This argument of "all scientists will not tell the truth" has about as much credibility as a conspiracy theory as 9/11 being an inside job.
All scientists aren't involved. Aggregation of paleoclimate data, for example, is done by a few, publicly funded organizations.
Riiiggghhttt. Do you even know how the carbon life cycle is studied?
Like blind men studying an elephant. Too much remains unknown about where carbon comes from and goes.
And what is being protected? It is the political influence of big carbon.
There was a recent proposal for a climate change "reparations" fund. They were hoping to eventually fund it at about $100 billion a year. That alone would probably be on the order of the total global profits from "Big Carbon" in an average year.
There are also substantial amounts spent on CO2 emission markets, renewable energy development and subsidy, and development of electric cars and related technologies. I would say that it is on the order of tens of billions per year. So what am I to think of the scientific prowess of someone who only pays attention to one part of a problem?
The actual economic impact of doing something about climate change is negligible at most.
For someone who claims to work in science, you are remarkably confident about your opinions.
There is empirical data for that as well, but I suppose all the economists are lying to, right?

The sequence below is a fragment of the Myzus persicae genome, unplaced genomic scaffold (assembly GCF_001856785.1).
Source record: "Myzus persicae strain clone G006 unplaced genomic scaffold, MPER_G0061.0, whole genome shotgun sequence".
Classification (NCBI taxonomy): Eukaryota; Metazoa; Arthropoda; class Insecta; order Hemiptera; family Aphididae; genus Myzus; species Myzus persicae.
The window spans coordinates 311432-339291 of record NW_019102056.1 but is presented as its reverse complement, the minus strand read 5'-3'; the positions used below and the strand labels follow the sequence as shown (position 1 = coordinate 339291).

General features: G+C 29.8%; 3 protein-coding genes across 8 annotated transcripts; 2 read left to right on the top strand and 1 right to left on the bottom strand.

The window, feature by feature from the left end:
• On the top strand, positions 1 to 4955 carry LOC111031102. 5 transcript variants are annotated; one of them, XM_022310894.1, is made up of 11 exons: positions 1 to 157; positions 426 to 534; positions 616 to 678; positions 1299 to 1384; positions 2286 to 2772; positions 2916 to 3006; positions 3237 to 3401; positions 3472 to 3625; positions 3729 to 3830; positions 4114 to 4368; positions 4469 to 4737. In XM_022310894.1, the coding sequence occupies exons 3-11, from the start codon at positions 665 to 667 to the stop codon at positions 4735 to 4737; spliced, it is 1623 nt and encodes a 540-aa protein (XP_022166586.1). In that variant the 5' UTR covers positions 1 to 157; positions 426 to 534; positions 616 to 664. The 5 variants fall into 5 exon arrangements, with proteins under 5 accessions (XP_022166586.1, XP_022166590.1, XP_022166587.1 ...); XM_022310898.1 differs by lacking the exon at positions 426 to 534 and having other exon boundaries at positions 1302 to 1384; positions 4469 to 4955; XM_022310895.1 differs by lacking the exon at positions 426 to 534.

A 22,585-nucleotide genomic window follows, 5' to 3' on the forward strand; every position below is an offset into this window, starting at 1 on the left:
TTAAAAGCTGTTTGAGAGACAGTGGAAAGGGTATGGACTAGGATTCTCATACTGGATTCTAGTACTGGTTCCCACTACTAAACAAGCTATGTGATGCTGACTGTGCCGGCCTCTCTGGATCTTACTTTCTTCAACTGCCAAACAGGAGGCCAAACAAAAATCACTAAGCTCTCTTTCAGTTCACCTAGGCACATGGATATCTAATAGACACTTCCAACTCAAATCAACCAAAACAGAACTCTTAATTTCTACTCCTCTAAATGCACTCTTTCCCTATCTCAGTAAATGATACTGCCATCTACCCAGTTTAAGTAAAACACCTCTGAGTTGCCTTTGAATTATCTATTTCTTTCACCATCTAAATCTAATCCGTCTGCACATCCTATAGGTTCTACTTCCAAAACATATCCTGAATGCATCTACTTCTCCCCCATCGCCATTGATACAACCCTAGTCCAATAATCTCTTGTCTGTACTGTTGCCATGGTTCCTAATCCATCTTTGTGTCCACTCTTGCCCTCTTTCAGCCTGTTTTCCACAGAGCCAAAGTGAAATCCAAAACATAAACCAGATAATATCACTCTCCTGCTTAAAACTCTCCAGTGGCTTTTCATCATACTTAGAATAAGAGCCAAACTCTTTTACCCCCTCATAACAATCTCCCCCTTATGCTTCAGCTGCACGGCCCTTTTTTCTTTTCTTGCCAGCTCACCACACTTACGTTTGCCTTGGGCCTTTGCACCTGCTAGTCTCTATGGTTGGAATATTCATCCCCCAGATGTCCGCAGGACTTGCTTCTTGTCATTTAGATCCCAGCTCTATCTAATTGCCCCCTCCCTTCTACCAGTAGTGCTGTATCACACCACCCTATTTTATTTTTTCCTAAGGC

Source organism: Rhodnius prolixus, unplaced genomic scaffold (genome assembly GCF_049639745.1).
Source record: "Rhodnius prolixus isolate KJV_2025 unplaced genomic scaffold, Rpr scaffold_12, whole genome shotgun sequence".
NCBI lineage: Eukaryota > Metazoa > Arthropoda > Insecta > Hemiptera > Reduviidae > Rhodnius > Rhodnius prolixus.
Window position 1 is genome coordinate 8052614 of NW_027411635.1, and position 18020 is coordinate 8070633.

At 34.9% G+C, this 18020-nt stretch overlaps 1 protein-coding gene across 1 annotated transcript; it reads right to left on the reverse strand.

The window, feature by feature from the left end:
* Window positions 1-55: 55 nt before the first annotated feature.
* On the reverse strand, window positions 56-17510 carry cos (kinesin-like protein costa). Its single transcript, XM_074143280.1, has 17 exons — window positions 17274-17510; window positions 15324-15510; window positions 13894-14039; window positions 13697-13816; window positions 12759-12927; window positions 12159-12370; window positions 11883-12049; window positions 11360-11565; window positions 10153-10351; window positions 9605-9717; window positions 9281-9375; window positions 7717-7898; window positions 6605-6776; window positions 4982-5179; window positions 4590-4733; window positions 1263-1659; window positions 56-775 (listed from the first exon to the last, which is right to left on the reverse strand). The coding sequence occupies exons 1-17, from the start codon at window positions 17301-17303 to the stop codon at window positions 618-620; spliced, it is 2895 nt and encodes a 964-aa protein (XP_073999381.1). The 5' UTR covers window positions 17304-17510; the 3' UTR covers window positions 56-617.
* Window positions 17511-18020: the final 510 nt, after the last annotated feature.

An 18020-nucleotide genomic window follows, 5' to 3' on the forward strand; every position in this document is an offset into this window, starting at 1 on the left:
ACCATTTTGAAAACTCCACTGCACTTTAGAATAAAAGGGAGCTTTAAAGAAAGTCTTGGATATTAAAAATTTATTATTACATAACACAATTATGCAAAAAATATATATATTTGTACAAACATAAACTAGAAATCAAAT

Maybe you don't actually work in science and just pretend to on Slashdot. There isn't empirical data to support your claim. For example, electric power and transportation costs (for corresponding types of transportation, cars compared to cars) are more expensive in areas that have severely restricted or taxed use of fossil fuels than in areas that haven't.
Second, there is ample evidence for the claim that interfering with an economy by making it less efficient has costs. These costs increase as the degree and extent of the interference increases. Monkeying around with the energy and transportation infrastructure for the world is not going to be a negligible impact. I think it immensely foolish to insist otherwise.
In favor of AGW is the claim that there are global scale externalities which would also be a form of economic inefficiency. The problem with that claim is that the degree of these costs seems rather low. I think it reasonable to insist that we demonstrate that AGW has these costs first before we plunge into widespread mitigation of AGW. The people who claim to be in favor of the "science" don't seem interested.